The United Kingdom‘s biggest retailer, Tesco, has pledged to remove one billion pieces of plastic packaging from products in its UK stores by the end of 2020, seeking to reduce its environmental footprint and meet growing consumer demand for less waste.
Britons have become increasingly aware of the amount of plastic they use following scientist David Attenborough’s Blue Planet II documentary, which highlighted the dangers of plastic pollution to marine life.
Last year, Tesco said it wanted to remove hard-to-recycle materials from its business. It said on Friday it will have eliminated the hardest-to-recycle materials from its own-brand products by the end of this year – removing over 4,000 tonnes of materials from 800 lines – and that it is working with branded suppliers on this.
Tesco, which trades from 3,787 stores in the UK and Ireland that employ about 340,000 people, now plans to remove the small plastic bags commonly used to pack loose fruit, vegetables and bakery items and replace them with paper ones.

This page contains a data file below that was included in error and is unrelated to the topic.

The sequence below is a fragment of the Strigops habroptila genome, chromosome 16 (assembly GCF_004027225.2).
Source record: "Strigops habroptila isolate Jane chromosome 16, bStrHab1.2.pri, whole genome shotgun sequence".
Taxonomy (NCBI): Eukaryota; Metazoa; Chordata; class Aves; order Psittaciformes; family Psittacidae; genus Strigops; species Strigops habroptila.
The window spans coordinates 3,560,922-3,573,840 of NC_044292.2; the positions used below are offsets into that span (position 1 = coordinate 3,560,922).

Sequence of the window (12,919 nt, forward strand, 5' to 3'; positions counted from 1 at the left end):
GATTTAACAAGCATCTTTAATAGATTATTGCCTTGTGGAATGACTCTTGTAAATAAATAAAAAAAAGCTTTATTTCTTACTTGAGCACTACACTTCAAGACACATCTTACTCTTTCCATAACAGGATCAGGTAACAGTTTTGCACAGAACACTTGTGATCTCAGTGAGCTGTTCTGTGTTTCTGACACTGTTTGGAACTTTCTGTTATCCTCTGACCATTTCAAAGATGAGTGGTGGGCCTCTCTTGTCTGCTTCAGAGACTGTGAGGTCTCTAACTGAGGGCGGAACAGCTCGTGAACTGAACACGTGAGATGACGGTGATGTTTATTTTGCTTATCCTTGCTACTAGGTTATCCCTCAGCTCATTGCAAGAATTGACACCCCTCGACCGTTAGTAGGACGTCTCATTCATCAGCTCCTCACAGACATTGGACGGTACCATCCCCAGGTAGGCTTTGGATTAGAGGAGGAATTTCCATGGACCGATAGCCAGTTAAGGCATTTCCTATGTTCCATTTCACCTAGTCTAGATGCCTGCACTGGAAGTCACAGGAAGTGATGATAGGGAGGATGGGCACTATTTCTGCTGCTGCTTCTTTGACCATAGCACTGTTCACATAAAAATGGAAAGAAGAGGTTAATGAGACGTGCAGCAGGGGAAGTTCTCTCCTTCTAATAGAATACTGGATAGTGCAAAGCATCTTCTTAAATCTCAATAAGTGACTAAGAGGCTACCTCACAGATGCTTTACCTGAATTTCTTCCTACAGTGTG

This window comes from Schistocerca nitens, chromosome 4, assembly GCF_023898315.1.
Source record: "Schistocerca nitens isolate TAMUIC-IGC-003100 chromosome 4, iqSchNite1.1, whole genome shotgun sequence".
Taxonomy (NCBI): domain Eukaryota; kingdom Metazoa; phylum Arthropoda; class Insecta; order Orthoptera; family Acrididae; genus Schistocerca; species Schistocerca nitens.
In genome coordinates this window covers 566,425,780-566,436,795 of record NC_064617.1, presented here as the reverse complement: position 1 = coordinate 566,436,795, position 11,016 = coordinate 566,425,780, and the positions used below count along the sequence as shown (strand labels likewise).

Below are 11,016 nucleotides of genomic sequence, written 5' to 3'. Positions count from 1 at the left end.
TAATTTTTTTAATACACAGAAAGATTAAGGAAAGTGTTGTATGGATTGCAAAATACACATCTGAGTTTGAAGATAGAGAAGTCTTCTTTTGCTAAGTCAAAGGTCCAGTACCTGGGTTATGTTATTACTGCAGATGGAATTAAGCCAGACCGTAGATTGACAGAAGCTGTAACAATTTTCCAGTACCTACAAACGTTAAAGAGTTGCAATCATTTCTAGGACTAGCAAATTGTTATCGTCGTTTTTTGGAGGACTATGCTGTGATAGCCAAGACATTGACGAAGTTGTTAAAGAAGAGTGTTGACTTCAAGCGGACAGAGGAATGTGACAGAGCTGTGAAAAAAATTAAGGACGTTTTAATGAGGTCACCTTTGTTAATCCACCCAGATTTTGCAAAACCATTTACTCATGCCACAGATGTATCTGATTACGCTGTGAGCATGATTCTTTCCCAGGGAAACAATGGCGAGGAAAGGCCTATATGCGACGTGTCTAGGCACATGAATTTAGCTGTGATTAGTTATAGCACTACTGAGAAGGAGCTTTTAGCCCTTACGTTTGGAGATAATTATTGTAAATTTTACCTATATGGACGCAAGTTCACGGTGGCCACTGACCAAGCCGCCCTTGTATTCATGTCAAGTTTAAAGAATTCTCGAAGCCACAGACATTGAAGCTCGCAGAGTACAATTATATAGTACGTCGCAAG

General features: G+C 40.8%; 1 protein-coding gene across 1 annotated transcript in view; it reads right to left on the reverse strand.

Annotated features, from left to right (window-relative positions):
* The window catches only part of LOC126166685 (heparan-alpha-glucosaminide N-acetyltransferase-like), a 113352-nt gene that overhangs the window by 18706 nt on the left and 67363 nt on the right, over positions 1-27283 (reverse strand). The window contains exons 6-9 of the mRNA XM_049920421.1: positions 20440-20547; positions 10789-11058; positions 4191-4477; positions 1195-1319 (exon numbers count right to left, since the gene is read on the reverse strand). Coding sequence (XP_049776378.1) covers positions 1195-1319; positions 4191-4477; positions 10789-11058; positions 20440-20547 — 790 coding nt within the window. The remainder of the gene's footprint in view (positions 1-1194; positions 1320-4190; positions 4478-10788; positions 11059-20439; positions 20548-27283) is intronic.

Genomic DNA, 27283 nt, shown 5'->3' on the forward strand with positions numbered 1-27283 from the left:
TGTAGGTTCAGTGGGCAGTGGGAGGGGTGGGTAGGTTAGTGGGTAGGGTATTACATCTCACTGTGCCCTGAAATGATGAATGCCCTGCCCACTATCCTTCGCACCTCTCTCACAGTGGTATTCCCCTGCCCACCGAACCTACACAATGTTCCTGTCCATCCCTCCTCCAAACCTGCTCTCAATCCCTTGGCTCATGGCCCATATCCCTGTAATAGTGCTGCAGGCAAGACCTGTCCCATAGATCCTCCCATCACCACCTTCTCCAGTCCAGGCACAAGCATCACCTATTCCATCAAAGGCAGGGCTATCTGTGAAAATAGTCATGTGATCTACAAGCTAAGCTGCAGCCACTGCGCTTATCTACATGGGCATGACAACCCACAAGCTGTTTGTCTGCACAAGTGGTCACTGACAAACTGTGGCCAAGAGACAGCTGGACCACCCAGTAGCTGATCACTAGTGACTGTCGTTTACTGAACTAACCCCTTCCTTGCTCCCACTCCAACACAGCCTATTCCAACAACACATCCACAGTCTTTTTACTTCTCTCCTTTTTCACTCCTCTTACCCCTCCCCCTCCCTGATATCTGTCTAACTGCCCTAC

It will remove plastic trays from ready meals, secondary lids on products such as cream, yoghurts and cereals, and spoons, forks and straws from snack pots and drinks cartons. It also plans to remove 200 million pieces of plastic used to pack clothing and greeting cards.
Tesco has told more than 1,500 suppliers that packaging will be key to deciding which products are sold in its stores. It has informed them it reserves the right to no longer stock products that use excessive or hard-to-recycle materials.
“Our work to remove, reduce, reuse & recycle is already transforming our packaging,” said Chief Executive Dave Lewis.
“By focusing on solutions that we can apply across all our UK stores and supply chain, we can make a significant difference and achieve real scale in our efforts to tackle plastic,” he said.
In recent years, the UK has slashed the use of plastic bags by introducing a 5 pence charge for each one. The government has also considered imposing a “latte levy” on disposable coffee cups, which are hard to recycle.
Last month, the UK’s second-largest supermarket, Sainsbury’s, said it would halve plastic packaging by 2025, promising to switch to alternative materials and refillable options.
Lewis, who announced last month he would step down next year after six years at the helm, repeated Tesco’s call for the government to introduce a national infrastructure for recycling.